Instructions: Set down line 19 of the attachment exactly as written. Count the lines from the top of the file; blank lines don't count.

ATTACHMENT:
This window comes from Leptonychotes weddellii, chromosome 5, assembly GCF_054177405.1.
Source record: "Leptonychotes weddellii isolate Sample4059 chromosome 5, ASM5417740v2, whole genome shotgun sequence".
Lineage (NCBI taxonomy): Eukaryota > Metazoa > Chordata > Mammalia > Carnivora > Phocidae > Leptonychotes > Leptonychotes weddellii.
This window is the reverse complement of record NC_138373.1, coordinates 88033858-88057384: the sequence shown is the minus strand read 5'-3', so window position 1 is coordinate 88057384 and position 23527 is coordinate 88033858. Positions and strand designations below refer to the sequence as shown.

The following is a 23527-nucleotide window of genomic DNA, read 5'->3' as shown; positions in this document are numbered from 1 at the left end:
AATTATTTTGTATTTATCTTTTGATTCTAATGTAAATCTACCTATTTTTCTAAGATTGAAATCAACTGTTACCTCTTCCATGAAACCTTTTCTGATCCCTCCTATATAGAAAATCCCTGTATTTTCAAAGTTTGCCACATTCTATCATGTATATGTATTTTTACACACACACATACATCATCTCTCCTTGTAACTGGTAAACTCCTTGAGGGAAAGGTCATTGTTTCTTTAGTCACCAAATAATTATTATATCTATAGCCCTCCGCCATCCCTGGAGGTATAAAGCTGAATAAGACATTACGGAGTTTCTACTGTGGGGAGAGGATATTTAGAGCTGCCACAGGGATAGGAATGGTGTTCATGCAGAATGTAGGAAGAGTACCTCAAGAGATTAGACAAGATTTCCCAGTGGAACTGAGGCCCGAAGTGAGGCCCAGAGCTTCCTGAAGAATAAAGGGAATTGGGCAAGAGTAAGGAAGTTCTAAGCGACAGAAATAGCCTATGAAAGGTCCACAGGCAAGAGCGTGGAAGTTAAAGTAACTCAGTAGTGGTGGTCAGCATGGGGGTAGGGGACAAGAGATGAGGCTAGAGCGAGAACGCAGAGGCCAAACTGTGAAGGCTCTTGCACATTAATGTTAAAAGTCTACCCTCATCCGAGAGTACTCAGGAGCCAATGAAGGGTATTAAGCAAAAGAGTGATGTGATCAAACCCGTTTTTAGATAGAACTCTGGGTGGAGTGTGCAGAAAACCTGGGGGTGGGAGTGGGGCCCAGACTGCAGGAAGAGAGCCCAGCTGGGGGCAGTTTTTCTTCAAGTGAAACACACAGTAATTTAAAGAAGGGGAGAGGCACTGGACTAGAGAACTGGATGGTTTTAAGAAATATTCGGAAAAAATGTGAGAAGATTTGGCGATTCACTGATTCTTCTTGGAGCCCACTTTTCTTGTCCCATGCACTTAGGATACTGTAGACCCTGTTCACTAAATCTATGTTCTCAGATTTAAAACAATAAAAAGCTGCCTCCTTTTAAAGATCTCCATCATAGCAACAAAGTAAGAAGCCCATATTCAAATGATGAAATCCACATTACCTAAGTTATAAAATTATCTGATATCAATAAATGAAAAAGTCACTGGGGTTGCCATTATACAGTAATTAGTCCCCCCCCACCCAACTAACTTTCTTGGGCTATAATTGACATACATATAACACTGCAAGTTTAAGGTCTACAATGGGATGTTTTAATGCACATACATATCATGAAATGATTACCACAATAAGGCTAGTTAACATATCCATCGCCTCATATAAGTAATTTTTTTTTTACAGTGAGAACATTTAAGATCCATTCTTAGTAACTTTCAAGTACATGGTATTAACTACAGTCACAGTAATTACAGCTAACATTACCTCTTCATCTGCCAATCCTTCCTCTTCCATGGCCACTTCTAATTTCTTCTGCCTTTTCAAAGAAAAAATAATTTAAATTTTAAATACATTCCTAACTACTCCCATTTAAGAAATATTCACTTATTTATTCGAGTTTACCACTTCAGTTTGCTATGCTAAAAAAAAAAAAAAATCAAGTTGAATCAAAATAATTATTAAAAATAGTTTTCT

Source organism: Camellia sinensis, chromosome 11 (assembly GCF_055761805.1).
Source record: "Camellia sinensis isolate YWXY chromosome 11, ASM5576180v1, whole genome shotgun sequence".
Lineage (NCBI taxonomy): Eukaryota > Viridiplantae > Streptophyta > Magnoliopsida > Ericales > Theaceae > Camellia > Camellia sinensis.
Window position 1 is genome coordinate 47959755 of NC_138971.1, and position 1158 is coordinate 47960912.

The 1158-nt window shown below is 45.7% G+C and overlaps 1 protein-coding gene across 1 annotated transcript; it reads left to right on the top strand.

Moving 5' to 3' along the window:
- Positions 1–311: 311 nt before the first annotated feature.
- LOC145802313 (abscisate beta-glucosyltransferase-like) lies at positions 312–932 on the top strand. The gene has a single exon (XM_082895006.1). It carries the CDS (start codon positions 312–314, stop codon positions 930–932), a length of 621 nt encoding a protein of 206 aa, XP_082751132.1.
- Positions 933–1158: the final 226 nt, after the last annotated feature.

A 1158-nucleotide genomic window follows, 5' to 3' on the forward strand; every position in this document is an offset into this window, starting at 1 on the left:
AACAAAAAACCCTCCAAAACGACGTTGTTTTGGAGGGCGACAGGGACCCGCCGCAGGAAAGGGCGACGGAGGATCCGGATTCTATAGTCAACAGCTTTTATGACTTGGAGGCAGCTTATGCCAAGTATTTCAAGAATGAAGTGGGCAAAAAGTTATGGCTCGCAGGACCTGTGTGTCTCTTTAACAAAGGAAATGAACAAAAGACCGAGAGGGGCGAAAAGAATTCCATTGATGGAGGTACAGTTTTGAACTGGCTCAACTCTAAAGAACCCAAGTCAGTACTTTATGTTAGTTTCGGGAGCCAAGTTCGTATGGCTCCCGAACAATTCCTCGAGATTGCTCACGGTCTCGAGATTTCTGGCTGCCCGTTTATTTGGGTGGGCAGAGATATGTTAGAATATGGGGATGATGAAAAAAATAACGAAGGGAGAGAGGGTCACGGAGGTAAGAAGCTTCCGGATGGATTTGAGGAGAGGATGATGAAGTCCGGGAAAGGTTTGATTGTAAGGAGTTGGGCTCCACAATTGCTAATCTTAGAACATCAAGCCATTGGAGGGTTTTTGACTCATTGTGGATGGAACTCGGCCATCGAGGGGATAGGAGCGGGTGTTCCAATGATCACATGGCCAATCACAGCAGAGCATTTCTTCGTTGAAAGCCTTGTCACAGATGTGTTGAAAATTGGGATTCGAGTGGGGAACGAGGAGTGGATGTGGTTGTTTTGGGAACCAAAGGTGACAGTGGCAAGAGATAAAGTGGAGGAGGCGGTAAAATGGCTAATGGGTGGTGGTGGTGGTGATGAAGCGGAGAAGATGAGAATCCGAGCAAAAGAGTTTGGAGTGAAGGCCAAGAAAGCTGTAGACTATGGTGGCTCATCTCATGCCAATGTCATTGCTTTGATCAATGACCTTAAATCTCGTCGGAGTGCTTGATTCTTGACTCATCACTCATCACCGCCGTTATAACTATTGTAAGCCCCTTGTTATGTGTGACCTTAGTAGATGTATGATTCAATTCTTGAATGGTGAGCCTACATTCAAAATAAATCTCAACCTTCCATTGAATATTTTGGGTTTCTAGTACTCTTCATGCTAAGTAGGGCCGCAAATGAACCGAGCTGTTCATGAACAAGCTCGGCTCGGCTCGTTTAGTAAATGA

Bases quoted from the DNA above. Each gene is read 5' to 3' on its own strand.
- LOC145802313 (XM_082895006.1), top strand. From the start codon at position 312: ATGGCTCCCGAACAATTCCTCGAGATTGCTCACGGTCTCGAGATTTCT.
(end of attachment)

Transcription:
- LOC145802313 (XM_082895006.1), top strand. From the start codon at position 312: ATGGCTCCCGAACAATTCCTCGAGATTGCTCACGGTCTCGAGATTTCT.